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Panama Papers: Iceland Premier Gunnlaugsson resigns


Iceland’s Prime Minister Sigmundur Gunnlaugsson has resigned a day after he said he would not resign.

Gunnlaugsson becomes the first casualty of the now infamous Panama Papers leak which put the spotlight on the world of offshore financing.

Iceland PM Quits in Panama Papers Affair https://t.co/OayVpAYOsN pic.twitter.com/htXkM7sYEG

— Voice of America (@VOANews) April 5, 2016

Sigmundur Gunnlaugsson and his wife were cited in leaked documents from Panama-based law firm, Mossack Fonseca of owning an offshore company, Wintris which they bought in 2007.

He was accused of concealing millions of dollars worth of family assets.

The Icelandic Premier reportedly sold his 50 percent stake in Wintris to his wife for $1, eight months later. He however did not declare an interest in the company when entering parliament in 2009.

Thousands of Icelanders on Monday protested in front of parliament calling on the Gunnlaugsson to resign. But he refused.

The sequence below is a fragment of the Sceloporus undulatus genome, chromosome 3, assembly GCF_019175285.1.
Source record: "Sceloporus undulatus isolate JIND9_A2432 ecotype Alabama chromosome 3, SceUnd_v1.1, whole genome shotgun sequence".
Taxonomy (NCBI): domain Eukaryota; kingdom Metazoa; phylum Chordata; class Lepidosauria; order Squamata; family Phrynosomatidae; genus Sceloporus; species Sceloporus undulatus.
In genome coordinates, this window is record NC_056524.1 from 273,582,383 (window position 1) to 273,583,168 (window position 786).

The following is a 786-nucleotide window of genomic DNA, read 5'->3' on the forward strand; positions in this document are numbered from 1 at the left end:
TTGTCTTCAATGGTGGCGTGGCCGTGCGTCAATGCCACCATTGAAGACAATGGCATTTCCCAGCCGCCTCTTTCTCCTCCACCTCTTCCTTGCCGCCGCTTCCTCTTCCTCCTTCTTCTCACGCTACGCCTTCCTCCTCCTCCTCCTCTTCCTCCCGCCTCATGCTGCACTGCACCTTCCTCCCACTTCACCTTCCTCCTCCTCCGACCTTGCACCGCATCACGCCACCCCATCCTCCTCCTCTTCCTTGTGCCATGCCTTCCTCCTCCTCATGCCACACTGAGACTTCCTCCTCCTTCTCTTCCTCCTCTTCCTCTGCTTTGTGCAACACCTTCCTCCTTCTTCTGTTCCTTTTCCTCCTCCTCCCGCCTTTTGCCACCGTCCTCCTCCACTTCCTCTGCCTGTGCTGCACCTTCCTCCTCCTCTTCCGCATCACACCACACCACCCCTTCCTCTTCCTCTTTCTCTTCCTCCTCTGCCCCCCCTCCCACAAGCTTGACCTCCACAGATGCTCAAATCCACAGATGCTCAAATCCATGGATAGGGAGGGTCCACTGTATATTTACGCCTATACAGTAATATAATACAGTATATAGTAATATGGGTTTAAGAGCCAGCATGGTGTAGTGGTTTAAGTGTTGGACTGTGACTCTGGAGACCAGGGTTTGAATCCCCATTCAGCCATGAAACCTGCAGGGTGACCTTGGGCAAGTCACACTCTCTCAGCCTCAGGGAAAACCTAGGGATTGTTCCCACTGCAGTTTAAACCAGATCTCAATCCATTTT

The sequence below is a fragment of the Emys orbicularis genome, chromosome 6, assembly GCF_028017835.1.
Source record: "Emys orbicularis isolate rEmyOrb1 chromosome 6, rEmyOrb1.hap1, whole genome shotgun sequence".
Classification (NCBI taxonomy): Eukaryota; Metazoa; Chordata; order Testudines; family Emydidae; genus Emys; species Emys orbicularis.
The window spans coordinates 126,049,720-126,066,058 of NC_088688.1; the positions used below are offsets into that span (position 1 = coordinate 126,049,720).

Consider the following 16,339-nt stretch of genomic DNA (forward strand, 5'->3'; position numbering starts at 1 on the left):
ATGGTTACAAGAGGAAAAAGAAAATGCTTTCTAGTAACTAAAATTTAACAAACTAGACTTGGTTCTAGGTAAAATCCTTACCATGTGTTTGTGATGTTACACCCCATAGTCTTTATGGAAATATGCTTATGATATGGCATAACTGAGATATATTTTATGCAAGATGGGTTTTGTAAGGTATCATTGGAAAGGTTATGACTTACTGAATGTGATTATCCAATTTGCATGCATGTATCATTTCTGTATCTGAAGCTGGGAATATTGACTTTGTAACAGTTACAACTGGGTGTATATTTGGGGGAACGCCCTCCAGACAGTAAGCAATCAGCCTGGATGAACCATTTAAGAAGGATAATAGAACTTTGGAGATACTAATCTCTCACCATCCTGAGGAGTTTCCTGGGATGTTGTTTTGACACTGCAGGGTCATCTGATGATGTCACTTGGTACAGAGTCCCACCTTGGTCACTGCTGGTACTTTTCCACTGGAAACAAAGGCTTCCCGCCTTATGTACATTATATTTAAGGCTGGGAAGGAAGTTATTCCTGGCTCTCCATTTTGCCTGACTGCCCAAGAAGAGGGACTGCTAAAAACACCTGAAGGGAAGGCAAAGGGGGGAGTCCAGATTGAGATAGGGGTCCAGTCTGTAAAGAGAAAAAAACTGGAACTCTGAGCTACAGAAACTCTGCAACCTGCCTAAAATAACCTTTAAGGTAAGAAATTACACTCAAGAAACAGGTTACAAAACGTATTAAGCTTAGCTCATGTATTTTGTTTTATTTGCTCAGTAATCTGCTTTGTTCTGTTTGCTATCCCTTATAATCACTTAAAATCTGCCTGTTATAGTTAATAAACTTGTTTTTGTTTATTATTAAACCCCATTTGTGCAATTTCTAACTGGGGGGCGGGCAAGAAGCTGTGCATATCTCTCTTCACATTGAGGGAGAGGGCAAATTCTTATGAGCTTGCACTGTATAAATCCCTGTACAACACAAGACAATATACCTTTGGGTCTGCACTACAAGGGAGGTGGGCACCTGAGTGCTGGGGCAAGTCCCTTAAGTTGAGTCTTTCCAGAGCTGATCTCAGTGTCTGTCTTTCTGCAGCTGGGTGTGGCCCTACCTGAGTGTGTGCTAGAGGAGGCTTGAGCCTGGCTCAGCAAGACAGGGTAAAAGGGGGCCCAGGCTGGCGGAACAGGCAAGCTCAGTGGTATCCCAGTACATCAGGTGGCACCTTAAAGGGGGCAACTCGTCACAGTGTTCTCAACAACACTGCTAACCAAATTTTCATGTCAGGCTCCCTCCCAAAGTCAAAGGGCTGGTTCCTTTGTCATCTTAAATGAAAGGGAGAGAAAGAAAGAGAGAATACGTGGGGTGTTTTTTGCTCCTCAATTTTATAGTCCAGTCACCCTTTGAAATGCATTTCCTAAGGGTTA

On Tuesday, he submitted a request to President Olafur Ragnar Grimsson for the dissolution of parliament after the opposition proposed a no-confidence motion. His request was denied.

Iceland PM calls for dissolution of parliament after tax scandal https://t.co/1y7FG9kdUk pic.twitter.com/ApRrJACDuk

— Times LIVE (@TimesLIVE) April 5, 2016

The Panama Papers leak which came to light at the weekend had surfaced in Iceland last a month earlier prompting the protests.

“Of course we knew something was happening, the extent of the situation was a total surprise, so that’s why I’m here” said Gudrun Erlingsdottir, a protester.

Sigmundur Gunnlaugsson said his wife’s overseas assets were taxed in Iceland and that he had put the interest of the public before his own in dealing with the financial claims.

However, opponents and local media alleged a conflict of interest, and said that Gunnlaugsson should have been open about the overseas assets and the company.

The centre-right government coalition of Gunnlaugsson has been in power since 2013.

_Reuters, News Agencies _

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